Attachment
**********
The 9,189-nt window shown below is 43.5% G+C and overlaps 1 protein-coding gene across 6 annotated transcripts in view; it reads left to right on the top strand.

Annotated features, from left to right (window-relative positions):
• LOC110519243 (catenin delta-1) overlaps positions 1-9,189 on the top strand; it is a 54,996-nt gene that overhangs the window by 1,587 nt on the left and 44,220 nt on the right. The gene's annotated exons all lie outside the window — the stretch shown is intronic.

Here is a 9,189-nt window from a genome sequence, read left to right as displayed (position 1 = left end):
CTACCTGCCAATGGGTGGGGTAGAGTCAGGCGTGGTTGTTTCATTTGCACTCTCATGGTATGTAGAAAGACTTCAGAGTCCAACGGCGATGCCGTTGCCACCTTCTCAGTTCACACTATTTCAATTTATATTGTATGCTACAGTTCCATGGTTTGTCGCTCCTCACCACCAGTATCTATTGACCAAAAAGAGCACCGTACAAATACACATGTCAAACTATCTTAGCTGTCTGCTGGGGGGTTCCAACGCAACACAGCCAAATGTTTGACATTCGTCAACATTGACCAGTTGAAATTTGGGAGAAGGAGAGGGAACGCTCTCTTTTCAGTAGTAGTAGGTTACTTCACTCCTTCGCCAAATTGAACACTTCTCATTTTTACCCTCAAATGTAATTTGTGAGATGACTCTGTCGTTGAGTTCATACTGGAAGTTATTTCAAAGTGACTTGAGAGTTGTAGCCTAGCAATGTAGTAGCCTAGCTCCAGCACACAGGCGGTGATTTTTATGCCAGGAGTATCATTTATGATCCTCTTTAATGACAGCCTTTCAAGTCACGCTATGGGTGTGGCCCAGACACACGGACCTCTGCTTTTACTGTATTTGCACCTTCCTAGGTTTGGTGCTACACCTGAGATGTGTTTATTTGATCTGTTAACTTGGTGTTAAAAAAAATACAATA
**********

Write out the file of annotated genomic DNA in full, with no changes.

The 9,189-nt window shown below is 43.5% G+C and overlaps 1 protein-coding gene across 6 annotated transcripts in view; it reads left to right on the top strand.

Annotated features, from left to right (window-relative positions):
• LOC110519243 (catenin delta-1) overlaps positions 1-9,189 on the top strand; it is a 54,996-nt gene that overhangs the window by 1,587 nt on the left and 44,220 nt on the right. The gene's annotated exons all lie outside the window — the stretch shown is intronic.

Here is a 9,189-nt window from a genome sequence, read left to right as displayed (position 1 = left end):
CTACCTGCCAATGGGTGGGGTAGAGTCAGGCGTGGTTGTTTCATTTGCACTCTCATGGTATGTAGAAAGACTTCAGAGTCCAACGGCGATGCCGTTGCCACCTTCTCAGTTCACACTATTTCAATTTATATTGTATGCTACAGTTCCATGGTTTGTCGCTCCTCACCACCAGTATCTATTGACCAAAAAGAGCACCGTACAAATACACATGTCAAACTATCTTAGCTGTCTGCTGGGGGGTTCCAACGCAACACAGCCAAATGTTTGACATTCGTCAACATTGACCAGTTGAAATTTGGGAGAAGGAGAGGGAACGCTCTCTTTTCAGTAGTAGTAGGTTACTTCACTCCTTCGCCAAATTGAACACTTCTCATTTTTACCCTCAAATGTAATTTGTGAGATGACTCTGTCGTTGAGTTCATACTGGAAGTTATTTCAAAGTGACTTGAGAGTTGTAGCCTAGCAATGTAGTAGCCTAGCTCCAGCACACAGGCGGTGATTTTTATGCCAGGAGTATCATTTATGATCCTCTTTAATGACAGCCTTTCAAGTCACGCTATGGGTGTGGCCCAGACACACGGACCTCTGCTTTTACTGTATTTGCACCTTCCTAGGTTTGGTGCTACACCTGAGATGTGTTTATTTGATCTGTTAACTTGGTGTTAAAAAAAATACAATA